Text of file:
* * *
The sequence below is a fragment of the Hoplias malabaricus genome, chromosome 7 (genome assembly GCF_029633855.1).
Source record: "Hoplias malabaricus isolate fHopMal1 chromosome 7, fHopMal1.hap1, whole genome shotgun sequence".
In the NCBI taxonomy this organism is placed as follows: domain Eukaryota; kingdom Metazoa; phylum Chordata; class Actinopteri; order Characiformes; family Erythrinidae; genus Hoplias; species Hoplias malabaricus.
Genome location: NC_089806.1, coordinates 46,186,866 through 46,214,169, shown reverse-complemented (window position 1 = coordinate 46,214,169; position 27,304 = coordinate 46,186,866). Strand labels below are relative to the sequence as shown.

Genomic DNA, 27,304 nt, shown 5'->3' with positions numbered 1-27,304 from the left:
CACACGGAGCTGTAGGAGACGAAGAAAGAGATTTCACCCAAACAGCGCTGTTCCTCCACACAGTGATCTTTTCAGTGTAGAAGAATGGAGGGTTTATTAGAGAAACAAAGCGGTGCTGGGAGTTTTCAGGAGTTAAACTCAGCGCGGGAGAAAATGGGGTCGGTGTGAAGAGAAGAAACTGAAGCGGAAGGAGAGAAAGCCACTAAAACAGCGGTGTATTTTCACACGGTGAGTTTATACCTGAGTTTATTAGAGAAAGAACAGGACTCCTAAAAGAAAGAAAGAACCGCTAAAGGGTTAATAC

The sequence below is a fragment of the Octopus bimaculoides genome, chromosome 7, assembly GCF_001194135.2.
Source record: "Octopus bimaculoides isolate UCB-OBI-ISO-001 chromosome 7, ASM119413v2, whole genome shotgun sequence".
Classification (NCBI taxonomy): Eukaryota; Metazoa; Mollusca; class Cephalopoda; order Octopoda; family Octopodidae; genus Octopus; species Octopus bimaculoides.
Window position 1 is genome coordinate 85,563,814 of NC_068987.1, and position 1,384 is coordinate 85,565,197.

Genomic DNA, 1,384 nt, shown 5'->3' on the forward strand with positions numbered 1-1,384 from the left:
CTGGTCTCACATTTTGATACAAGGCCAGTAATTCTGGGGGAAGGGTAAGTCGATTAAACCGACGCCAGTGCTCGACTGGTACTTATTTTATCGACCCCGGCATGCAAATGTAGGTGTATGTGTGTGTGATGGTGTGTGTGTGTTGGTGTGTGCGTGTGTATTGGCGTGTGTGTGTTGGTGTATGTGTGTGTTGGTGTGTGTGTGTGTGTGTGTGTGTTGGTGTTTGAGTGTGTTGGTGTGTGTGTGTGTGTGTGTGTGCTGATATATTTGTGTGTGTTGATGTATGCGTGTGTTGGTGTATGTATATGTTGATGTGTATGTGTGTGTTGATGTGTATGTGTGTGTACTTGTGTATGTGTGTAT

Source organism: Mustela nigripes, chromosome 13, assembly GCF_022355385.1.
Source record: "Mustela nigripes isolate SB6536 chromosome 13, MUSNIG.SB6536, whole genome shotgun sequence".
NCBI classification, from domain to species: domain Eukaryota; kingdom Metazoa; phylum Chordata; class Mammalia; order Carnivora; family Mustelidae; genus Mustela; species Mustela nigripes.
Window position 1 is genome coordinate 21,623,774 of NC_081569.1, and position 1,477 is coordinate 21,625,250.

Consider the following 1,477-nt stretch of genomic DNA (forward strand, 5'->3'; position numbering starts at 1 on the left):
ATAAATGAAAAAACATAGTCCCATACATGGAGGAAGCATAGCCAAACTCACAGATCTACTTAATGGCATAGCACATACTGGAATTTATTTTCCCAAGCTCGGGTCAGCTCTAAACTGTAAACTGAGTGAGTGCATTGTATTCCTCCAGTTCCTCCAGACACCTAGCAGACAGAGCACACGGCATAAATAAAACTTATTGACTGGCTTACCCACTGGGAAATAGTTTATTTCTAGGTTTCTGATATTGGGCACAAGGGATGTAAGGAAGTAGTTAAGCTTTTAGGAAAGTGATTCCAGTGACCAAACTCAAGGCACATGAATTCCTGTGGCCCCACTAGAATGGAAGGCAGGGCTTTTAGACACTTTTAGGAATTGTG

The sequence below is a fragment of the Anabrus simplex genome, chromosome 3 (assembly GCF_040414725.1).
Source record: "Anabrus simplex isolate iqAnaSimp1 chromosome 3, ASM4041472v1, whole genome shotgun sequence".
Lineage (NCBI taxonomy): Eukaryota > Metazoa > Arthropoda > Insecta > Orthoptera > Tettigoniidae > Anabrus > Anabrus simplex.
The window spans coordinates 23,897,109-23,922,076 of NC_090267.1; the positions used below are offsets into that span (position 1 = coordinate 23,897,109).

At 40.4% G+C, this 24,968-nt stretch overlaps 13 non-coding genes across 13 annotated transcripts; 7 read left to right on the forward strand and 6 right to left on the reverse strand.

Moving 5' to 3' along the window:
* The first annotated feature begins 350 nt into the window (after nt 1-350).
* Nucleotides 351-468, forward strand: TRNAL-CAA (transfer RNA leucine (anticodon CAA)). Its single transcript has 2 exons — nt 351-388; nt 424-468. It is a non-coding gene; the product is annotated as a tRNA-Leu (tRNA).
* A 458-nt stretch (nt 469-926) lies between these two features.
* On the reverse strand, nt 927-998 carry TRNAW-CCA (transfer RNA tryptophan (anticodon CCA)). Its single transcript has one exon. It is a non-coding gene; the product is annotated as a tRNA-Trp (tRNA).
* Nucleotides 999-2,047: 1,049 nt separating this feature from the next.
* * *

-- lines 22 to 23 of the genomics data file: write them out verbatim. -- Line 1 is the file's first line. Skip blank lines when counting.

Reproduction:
The window spans coordinates 23,897,109-23,922,076 of NC_090267.1; the positions used below are offsets into that span (position 1 = coordinate 23,897,109).

At 40.4% G+C, this 24,968-nt stretch overlaps 13 non-coding genes across 13 annotated transcripts; 7 read left to right on the forward strand and 6 right to left on the reverse strand.